Most fans have been following him since the incredible Tales of Destiny on PlayStation, the first game to be released in the US, but he started three years ago with Tales of Phantasia for SFC.
This first title already had the setting of high fantasy, great intrigue and exciting battles – although the AI partner is notoriously stupid.
I’m a fan of Tales, so I’m grateful to this game for launching one of my favorite franchises.
21. Bahamian Lagoon (1996) (JP)
You may remember Bahamut as the hardcore boss of Final Fantasy II or the useful challenge of Final Fantasy X – but did you know he has his own game?
Bahamut Lagoon was developed by Square and plays a bit like Pokémon, in that you can capture and raise dragons to command them in battles.
That said, Bahamut Laguna is a tactical RPG.
And the battles take place in netarenas where you will strategically command your dragons in the name of justice.
You can give your dragons different equipment or food to make them more powerful, and that’s honestly half the battle. Finally, you can only choose commands like Go! or Wait! instead of specific moves.
You have to trust your dragon.
20. The Mystery of Eternity (1995)
If the name Evermore’s Secret reminds you of another ARPG on the SNES, you’re in the right place.
Square developed the Mystery of Evermore as a kind of American spiritual successor to the Mystery of Mana.
Unfortunately, he never managed to step out of Sum’s shadow. But it’s still a fantastic entry in the SNES rankings.
If you’ve played SoM, you’ll find the combat and exploration in SoE very familiar, except for one thing.
Instead of learning magic or equipping items with assigned spells, players must prepare magical potions through alchemy. It’s actually a really fun game once you get the hang of it.
19. Mystery Quest from the movie Final Fantasy (1992)
Some people find the math and deep strategic thinking of most traditional RPGs too demanding when they just want to relax and finish with a good video game.
If you’re like that, I recommend playing Final Fantasy Mystic Quest.
Square has designed this game as a simple role-playing game that can be played by anyone without any prior experience. You can enjoy the story and graphics as you slowly make your way through the role-playing adventure.
Additionally, the use of RPG elements allowed the developers to focus on making the exploration more dynamic.
The soundtrack is also fantastic and you’ll enjoy the story – which follows the protagonist Benjamin as he tries to recover the four stolen elemental crystals and save the world.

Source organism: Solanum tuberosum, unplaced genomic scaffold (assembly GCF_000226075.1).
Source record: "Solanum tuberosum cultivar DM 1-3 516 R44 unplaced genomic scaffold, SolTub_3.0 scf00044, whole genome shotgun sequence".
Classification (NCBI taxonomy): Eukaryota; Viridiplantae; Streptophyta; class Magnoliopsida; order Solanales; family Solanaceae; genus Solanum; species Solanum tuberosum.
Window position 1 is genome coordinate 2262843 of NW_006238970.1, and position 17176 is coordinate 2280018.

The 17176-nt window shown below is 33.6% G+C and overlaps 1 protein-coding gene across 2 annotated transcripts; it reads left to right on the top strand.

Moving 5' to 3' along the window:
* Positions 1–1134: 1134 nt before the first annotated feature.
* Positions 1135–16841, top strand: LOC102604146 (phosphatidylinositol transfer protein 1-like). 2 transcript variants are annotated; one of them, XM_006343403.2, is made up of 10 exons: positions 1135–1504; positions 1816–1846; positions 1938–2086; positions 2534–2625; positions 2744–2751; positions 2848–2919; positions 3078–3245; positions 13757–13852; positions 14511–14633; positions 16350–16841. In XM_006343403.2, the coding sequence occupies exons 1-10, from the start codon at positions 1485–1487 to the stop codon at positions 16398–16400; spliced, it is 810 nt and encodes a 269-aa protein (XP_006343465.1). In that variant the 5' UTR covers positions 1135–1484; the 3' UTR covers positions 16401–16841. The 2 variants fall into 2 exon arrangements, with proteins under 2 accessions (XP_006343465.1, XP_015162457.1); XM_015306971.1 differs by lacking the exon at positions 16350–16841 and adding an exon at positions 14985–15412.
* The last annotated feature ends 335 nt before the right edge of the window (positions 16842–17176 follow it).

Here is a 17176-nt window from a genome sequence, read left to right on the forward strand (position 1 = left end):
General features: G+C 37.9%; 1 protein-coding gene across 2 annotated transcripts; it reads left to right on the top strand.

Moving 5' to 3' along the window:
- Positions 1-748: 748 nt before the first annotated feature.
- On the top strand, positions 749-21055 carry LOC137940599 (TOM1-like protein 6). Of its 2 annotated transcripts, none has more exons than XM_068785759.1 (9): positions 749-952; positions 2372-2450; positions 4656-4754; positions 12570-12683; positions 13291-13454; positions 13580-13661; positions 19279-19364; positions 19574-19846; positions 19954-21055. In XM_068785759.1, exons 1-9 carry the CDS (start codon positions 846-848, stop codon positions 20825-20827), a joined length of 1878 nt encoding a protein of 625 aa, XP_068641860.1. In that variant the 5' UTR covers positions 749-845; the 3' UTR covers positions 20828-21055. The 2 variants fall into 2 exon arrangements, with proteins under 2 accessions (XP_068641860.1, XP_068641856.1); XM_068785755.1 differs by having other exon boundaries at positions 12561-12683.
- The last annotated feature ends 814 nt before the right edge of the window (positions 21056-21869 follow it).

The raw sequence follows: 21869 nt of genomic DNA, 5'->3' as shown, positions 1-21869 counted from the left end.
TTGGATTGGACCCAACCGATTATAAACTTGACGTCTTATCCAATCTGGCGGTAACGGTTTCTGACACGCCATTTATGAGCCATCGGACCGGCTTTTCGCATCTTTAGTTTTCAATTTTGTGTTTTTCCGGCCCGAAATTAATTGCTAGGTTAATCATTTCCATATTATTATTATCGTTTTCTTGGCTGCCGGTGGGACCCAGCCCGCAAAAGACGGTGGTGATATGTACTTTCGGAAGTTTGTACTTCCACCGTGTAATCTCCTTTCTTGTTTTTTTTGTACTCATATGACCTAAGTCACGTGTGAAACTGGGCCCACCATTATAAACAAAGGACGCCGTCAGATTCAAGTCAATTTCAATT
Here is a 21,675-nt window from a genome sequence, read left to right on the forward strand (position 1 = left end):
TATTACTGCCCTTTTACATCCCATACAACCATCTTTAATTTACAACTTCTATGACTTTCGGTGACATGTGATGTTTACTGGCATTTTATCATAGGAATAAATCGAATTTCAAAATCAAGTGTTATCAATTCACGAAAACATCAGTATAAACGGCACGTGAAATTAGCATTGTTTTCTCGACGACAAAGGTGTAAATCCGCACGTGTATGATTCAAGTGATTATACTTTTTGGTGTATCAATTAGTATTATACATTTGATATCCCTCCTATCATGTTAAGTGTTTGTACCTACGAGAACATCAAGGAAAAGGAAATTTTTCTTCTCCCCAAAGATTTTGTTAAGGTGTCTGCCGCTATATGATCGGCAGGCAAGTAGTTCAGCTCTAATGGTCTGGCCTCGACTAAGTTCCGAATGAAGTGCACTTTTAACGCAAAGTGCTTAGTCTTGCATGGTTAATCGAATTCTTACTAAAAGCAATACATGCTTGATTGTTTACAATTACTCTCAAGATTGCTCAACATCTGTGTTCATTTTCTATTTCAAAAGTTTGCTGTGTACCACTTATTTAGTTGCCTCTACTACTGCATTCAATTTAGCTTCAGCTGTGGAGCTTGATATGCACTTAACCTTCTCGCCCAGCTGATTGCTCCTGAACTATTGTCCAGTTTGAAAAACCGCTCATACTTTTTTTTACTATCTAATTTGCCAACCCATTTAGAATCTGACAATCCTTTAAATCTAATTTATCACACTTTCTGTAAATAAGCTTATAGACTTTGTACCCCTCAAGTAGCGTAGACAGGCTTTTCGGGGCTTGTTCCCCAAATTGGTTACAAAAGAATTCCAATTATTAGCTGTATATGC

18. Gaia’s Illusion (1994)
What developer Quintet started with Soul Blazer continues in Illusion of Gaia, a spiritual successor with similar touches and the same top-down RPG action.
The protagonist Gaia instructs Will to kill the monsters by beating them with his flute, occasionally turning into various powerful warriors.
The rolling mechanism is not the deepest. But the eccentric plot was unique to the Super Nintendo in that it dealt with darker themes like child labor, cannibalism, and yes, strange things too.
Plot aside, the drawing of the dungeon in Gaia’s Illusion is one of the best in the system – and the way the protagonist walks through it, changing shape as he goes, was pretty intriguing.
17. Live (1994) (JP)
This unorthodox role-playing game, not to be confused with DateA-Live, aims to offer the player variety – lots of variety.
In Live A Live, players are presented with seven different scenarios, each with a different gameplay mechanic – including one in which battles are excluded altogether.
Each of these campaigns is like its own game, and you can play them in any order. Once you’ve taken them all out, you’ll get to the real end, where you can finally settle the score with Odio’s returning antagonist.
If you want something short and delicious, this is the place.
16. The Secret of Mana (1993)
Secret of Mana is one of the most iconic and well-known games from the SNES library, thanks in part to its fantastic action-RPG gameplay and stunning graphics.
This is the second game in the Japanese Seiken Densetsu series, which is technically a sequel to Final Fantasy Adventure on the GameBoy. The location patterns of the last century are strange.
Despite some flaws, this game will grab your attention like few others if you give it a chance.
But if you want to do it again, that’s always another option.
15. Dragon Quest V (1992) (JP)
Japanese Dragon Quest fans must have been overjoyed when Dragon Quest finally made the switch from the Famicom to the Super Famicom.
The graphics were great, the music incredible and the DQ franchise had everything it needed to please its fans.
The game is also known for introducing the monster-tampering system, which eventually became the Dragon Quest Monsters.